AUCTIONS: Eco-friendly cars enjoy 'credit crunch' surge
19 November 2008
Very high pump prices earlier this year and ongoing economic woes have really kick-started private buyers' interest in alternative-fuelled cars, writes Tony Rock
The effects of the economic downturn and higher fuel prices are continuing to boost interest in alternative fuels.
That's the message from BCA, whose Pulse price report on the auction market shows that values for alternative-fuelled cars continue to outperform the general used car market.
"It appears demand is continuing to rise because average values for hybrid/electric and LPG powered cars continue to be well ahead of expected guide prices, with the few examples BCA handle always attracting a flurry of bidding," says Simon Henstock, the company's UK operations director.
Values from the Pulse report for September show the small number of alternative-fuelled vehicles entered for sale by fleet operators are averaging up to 122% of guide prices. In comparison, average fleet values for petrol and diesel are currently around 92% of CAP Clean.
"Demand is actually increasing for hybrid electric/petrol cars such as the Honda Civic and Toyota Prius, and volumes sold at BCA have overtaken those of petrol/LPG cars - although numbers remain small," says Henstock. "The hybrid electric/petrol models are definitely the flavour of the moment, because there are no issues over fuel availability. However, consumers have already seen a variety of alternative fuels heralded as the answer to global warming and are wary of making the 'wrong' choice in terms of support and infrastructure - after all, just where do you go to get LPG these days?"
Mike Pilkington, Manheim's managing director, auctions and remarketing, expands further on that last point: "While LPG has been around for a while, the fuel station coverage is still a concern and until consumers are better served in this regard, it is unlikely the technology will take off in a major way. In terms of numbers, we see between 500-750 units for sale per annum."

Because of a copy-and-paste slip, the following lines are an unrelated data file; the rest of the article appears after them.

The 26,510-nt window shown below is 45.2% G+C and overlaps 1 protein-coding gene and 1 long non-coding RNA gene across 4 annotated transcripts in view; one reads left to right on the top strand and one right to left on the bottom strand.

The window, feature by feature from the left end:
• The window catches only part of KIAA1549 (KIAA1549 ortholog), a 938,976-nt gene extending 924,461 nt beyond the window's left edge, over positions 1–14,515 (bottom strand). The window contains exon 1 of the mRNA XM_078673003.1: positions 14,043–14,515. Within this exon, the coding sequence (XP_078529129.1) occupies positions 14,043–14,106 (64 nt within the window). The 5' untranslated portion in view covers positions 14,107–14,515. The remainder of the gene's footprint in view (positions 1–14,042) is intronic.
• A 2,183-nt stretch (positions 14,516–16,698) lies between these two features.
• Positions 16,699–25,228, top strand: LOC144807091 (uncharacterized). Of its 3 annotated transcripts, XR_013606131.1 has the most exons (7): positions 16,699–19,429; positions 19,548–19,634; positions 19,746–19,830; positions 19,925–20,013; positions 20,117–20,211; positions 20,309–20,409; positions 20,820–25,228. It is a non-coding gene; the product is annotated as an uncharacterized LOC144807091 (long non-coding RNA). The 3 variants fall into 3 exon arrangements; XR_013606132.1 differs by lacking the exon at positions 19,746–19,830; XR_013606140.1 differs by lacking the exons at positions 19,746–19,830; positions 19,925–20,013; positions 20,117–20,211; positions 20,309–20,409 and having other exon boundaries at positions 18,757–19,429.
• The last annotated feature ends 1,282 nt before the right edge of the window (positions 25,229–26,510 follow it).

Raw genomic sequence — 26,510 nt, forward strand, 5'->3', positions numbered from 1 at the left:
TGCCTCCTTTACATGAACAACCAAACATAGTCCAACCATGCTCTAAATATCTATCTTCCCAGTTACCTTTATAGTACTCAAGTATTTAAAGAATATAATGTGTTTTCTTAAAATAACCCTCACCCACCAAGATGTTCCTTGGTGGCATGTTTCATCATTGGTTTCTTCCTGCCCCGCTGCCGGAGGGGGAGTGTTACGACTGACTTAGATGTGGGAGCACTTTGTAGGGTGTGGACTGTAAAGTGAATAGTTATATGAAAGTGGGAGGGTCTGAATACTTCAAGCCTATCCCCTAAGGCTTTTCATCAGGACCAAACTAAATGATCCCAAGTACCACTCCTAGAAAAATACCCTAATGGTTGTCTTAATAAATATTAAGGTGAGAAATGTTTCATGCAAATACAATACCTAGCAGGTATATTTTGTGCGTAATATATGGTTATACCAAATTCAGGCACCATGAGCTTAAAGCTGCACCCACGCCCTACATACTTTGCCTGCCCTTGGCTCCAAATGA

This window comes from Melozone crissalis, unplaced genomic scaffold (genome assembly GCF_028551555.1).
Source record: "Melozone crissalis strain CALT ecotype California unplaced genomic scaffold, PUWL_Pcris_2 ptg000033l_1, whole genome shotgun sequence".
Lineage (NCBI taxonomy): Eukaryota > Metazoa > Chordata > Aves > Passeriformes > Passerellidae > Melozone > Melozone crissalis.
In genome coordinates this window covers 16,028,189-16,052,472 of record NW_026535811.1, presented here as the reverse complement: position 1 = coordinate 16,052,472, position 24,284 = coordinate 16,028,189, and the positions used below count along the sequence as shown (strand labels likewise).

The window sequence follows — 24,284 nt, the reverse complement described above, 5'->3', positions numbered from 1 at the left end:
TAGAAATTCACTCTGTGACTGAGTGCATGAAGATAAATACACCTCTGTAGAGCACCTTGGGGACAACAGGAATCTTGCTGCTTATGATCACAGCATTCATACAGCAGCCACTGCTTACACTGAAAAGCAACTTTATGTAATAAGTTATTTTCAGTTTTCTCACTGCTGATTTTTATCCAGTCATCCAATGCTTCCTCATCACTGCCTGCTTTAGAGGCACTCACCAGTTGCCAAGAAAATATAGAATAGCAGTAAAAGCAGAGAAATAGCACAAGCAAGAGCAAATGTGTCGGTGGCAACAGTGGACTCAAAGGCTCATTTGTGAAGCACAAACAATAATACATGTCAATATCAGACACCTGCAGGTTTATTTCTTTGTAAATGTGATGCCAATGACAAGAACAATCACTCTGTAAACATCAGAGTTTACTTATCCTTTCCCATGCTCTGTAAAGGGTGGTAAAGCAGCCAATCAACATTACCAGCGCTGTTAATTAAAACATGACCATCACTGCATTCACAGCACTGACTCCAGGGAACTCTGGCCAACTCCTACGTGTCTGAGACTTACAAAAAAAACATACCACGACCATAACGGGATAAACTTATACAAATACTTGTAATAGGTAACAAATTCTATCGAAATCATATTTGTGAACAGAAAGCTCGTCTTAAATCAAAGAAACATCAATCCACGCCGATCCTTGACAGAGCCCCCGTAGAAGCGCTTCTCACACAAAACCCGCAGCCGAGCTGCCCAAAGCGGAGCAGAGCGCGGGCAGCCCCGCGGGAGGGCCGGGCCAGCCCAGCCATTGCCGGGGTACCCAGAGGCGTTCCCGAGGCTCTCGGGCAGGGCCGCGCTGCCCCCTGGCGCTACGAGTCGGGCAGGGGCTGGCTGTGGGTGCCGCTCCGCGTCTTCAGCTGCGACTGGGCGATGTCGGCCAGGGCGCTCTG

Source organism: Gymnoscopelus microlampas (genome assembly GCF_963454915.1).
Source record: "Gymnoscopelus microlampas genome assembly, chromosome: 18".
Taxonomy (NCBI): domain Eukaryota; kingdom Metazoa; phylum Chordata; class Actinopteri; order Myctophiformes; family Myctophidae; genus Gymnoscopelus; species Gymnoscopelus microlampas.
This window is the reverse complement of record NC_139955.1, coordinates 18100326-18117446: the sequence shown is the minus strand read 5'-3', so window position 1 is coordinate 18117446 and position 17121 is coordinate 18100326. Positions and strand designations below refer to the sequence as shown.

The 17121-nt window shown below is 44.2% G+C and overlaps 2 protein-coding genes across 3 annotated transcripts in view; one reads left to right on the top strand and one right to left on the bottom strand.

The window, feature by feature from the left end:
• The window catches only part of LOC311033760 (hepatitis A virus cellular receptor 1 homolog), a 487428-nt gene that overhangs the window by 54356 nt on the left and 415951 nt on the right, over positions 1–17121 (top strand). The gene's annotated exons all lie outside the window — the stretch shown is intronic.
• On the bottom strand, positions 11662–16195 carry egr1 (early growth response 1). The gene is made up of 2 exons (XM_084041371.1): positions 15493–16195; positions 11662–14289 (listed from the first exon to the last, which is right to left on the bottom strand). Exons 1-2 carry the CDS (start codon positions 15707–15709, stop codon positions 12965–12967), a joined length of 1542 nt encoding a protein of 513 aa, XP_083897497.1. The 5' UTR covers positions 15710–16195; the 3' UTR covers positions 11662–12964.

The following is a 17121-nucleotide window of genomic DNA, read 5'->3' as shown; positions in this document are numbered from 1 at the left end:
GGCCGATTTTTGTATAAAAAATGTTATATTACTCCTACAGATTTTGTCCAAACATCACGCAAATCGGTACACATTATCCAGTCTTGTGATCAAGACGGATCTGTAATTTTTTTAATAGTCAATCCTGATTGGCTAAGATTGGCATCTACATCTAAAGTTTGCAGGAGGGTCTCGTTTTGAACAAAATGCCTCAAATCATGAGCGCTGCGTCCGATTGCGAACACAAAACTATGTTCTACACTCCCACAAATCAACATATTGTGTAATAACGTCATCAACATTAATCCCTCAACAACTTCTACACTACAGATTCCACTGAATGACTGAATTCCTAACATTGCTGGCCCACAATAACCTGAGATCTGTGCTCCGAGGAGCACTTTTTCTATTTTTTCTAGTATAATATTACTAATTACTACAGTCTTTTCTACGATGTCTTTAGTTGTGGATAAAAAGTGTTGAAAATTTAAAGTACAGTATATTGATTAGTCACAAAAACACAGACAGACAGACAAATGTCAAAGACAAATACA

As well as having concerns about support and infrastructure for alternative-fuelled vehicles, buyers also raise concerns about their reliability.
"Buyers are, understandably, cautious," says Pilkington. "The technology is still relatively new and therefore an unknown quantity further into the vehicle's life, and this has an effect on buyer confidence. As a result, when these vehicles appear on the sale list, the main requirements for purchase are younger, well-maintained and low-mileage examples."
There are steps sellers can take, though, to allay any fears, as Henstock explains: "Make sure the vehicle is serviced at the correct intervals and provide a complete service history. Consider providing an independent mechanical condition report too. And if the vehicle needs an MOT soon after the time of sale, get it done early as this will help promote buyer confidence.
"It can also be beneficial to take advantage of regional demand and sell vehicles in areas where congestion or emissions charging is in place."
Such locations might be where sellers can currently expect to achieve decent returns, but they shouldn't expect the good times to continue forever, as Gareth Hession, asset risk manager at Masterlease, concludes: "As the supply of hybrid vehicles into the second-hand market increases and Governments offer tax incentives to stimulate demand, we will see a drop in RVs."